We’ve all been there. Whether because of a looming deadline, large workloads or because we fear how calling in sick will be perceived by management, we’ve all had days where we are at work, but are actually not really there at all. And though absenteeism, which refers to the practice of staying away from work for no good reason, can be costly for businesses, presenteeism is believed to be an even bigger problem.
If you are sick - be sick!
Who knew there was a term for it?! Workplace presenteeism is a real problem for organisations. The opposite of employees calling in sick when they are actually healthy (absenteeism) - presenteeism is when your workmate turns up for work, even though they are sick or unwell (and normally then proceeds to infect everyone else).
In days now passing us by (thankfully), it was a measure of your commitment to the job if you turned up riddled with a terrible cold. Meeting deadlines despite your flu actually increased your chances of recognition and putting aside your fever in favour of clearing workloads was met with managerial nods.
But times are changing. Across the workplace spectrum - presenteeism is increasingly being discouraged because the fact is that it is not productive, not impressive and not good for your health, or that of your workmates.
So, if you are in a workplace where people are still turning up and sharing their germs - what can you do?
1. Empower your people and team
Often, what is needed is a cultural change team wide. At your meetings, talk about the importance of not coming to work sick, encourage your team to step up if someone is absent due to sickness and focus on bringing your best selves to work. Celebrate success that occurs when someone steps in to help a sick workmate. Communication is key. If someone is off sick, discuss with the wider team how work is reallocated so that everyone is aware - this encourages people to chip in and help, and actually builds team spirit.
2.Encourage people to take sick leave
Most good employees don’t want to let their teammates down by calling in sick, instead they turn up for work and end up infecting everyone (how thoughtful!). If you see one of your work mates is unwell - encourage them to go home and offer to help them with their workload.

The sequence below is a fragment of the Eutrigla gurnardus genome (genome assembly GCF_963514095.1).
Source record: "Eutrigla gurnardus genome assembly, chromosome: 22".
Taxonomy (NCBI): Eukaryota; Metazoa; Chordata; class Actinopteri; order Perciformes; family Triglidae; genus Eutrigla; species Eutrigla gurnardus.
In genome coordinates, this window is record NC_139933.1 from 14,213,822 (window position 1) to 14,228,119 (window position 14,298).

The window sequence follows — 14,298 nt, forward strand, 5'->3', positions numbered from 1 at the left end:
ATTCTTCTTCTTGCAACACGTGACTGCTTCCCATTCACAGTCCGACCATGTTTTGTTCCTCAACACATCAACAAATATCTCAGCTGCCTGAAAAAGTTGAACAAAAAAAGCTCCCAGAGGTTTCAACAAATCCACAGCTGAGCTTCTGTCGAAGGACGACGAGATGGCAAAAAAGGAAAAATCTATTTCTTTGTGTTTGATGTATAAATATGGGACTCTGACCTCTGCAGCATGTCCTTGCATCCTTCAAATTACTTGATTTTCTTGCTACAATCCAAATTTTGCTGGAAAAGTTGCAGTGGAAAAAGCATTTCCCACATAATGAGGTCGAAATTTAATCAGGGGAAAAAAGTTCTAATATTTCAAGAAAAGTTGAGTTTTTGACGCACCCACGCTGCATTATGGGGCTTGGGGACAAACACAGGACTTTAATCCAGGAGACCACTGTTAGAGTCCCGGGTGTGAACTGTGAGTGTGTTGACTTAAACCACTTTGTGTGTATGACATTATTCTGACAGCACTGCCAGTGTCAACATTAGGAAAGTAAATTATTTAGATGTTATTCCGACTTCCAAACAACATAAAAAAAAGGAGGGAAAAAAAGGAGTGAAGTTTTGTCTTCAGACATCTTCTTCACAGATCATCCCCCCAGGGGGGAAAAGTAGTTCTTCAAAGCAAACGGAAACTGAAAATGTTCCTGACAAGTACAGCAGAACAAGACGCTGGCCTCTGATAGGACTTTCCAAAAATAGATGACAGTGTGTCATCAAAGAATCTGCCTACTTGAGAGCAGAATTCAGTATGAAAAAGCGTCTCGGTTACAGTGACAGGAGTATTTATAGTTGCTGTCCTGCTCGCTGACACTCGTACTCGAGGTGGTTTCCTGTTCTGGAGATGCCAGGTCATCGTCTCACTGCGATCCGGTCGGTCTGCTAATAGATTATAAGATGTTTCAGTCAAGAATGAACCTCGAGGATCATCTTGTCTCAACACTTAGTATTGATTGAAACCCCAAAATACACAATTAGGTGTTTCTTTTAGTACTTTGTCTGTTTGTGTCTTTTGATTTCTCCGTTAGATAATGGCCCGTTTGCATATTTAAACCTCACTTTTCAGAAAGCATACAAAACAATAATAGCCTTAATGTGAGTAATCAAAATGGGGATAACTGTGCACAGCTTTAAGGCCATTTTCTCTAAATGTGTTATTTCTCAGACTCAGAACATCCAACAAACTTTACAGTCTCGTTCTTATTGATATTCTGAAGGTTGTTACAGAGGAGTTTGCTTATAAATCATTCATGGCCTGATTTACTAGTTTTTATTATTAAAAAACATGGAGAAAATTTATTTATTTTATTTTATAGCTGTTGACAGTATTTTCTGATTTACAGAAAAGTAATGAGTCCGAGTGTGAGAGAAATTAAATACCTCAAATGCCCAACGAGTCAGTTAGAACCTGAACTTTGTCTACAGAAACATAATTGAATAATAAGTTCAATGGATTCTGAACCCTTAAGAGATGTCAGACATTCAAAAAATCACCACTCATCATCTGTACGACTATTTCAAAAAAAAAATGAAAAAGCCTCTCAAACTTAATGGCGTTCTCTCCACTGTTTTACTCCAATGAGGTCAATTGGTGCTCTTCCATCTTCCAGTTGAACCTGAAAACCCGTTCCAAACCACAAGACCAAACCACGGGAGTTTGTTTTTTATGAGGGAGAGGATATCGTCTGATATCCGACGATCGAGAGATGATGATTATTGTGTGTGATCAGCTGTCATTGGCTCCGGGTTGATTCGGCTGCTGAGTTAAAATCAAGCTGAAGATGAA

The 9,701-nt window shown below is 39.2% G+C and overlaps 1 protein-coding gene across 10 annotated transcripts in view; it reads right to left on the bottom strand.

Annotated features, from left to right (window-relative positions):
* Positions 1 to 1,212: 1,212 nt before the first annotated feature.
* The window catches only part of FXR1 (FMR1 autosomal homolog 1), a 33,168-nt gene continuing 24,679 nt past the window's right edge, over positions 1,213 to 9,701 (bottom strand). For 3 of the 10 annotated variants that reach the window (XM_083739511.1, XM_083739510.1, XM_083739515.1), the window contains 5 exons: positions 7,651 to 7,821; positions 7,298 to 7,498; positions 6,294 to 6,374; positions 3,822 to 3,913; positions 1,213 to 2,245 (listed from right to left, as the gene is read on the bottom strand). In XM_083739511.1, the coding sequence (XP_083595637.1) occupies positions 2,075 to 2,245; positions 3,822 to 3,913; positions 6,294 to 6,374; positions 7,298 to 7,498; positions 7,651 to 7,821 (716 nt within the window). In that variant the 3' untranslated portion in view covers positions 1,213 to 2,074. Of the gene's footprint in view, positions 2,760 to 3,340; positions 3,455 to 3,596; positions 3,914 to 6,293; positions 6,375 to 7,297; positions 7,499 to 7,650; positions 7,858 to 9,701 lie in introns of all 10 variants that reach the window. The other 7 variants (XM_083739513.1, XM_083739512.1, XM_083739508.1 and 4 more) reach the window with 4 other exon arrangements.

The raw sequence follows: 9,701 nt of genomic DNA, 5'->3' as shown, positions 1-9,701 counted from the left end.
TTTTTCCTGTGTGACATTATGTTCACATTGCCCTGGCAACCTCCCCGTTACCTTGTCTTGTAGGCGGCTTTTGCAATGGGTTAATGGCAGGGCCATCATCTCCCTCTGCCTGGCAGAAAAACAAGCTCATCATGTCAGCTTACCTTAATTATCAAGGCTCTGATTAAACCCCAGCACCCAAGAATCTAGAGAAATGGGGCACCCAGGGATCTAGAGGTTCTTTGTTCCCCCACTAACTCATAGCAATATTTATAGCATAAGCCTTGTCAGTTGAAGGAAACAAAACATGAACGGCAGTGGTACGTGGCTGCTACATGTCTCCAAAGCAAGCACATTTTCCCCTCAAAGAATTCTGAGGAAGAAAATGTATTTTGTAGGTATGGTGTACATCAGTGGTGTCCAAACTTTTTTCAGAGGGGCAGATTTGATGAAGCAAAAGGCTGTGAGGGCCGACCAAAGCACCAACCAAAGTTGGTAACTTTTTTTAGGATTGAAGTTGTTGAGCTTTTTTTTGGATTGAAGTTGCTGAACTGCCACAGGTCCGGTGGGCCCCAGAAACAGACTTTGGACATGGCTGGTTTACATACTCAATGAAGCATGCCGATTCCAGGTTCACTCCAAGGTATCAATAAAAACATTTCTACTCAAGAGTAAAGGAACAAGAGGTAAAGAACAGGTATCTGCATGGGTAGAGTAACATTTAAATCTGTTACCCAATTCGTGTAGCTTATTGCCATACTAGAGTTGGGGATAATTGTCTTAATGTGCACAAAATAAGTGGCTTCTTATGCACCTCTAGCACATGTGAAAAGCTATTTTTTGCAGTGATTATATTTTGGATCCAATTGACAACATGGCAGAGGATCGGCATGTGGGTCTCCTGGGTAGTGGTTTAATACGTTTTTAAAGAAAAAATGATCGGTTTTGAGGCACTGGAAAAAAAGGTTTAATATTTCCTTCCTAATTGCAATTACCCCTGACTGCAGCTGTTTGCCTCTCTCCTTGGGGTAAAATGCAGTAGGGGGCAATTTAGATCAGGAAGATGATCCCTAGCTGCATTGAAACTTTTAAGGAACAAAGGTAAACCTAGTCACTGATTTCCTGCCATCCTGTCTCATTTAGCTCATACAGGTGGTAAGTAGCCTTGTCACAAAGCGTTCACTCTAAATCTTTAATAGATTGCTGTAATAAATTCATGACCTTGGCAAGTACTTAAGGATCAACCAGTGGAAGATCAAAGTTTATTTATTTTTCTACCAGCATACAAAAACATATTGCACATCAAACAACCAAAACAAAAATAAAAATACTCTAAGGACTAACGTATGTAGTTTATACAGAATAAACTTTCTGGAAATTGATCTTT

3. Lead by example
Often leaders are the worst example of presenteeism - to change what is sometimes an unhealthy habit is hard. If you are a leader - force yourself to take leave if you are sick - leading through action is crucial and far more powerful than talking about it but not doing it yourself. Empower those around you to encourage you to take sick leave also.
4. Encourage team-work and flexibility
The two biggest reasons that people turn up sick for work is not wanting to let people down and that they can’t work effectively at home due to access and technology issues. So, make sure you’ve set them up to work flexibility (laptops, mobiles and on-line communications) - to ensure that if they are up to it, they can still contribute while not sharing their germs at work. Discuss with HR your different roles and how from a company perspective you can encourage working from home effectively as a solution for people who might just have a cold - so they are able to work, but just don’t want to bring their germs to work.
5. Talk about how to manage workload
Mostly - people want to do a good job and feel good about the contribution they make. Being sick and feeling the stress of an increased workload is not good for anyone - so front foot it and discuss what you’ve got on your plate and how you think it can be managed. Most managers just want to know that the urgent and important things are covered by someone and that you’ve got it sorted.
Being “that” person who infected the office with a rotten cold is never cool - so next time you get the sniffles - make sure you use it as an opportunity to create a different approach to sick leave and being sick.